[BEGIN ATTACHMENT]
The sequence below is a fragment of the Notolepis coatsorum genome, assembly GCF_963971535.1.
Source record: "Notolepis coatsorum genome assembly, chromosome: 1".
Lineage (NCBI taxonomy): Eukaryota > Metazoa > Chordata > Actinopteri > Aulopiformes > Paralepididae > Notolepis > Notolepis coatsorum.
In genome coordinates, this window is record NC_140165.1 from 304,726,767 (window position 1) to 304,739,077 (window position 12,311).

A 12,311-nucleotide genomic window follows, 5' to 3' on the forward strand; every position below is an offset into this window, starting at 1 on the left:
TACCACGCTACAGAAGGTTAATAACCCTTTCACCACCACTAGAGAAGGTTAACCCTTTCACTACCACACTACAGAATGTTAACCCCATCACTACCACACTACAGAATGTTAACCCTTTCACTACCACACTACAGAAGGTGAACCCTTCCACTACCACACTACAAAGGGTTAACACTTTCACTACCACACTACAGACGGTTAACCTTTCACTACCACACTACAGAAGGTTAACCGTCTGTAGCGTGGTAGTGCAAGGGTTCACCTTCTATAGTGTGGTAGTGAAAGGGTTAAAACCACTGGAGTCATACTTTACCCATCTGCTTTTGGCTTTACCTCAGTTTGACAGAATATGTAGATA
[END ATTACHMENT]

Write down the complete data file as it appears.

The sequence below is a fragment of the Notolepis coatsorum genome, assembly GCF_963971535.1.
Source record: "Notolepis coatsorum genome assembly, chromosome: 1".
Lineage (NCBI taxonomy): Eukaryota > Metazoa > Chordata > Actinopteri > Aulopiformes > Paralepididae > Notolepis > Notolepis coatsorum.
In genome coordinates, this window is record NC_140165.1 from 304,726,767 (window position 1) to 304,739,077 (window position 12,311).

A 12,311-nucleotide genomic window follows, 5' to 3' on the forward strand; every position below is an offset into this window, starting at 1 on the left:
TACCACGCTACAGAAGGTTAATAACCCTTTCACCACCACTAGAGAAGGTTAACCCTTTCACTACCACACTACAGAATGTTAACCCCATCACTACCACACTACAGAATGTTAACCCTTTCACTACCACACTACAGAAGGTGAACCCTTCCACTACCACACTACAAAGGGTTAACACTTTCACTACCACACTACAGACGGTTAACCTTTCACTACCACACTACAGAAGGTTAACCGTCTGTAGCGTGGTAGTGCAAGGGTTCACCTTCTATAGTGTGGTAGTGAAAGGGTTAAAACCACTGGAGTCATACTTTACCCATCTGCTTTTGGCTTTACCTCAGTTTGACAGAATATGTAGATA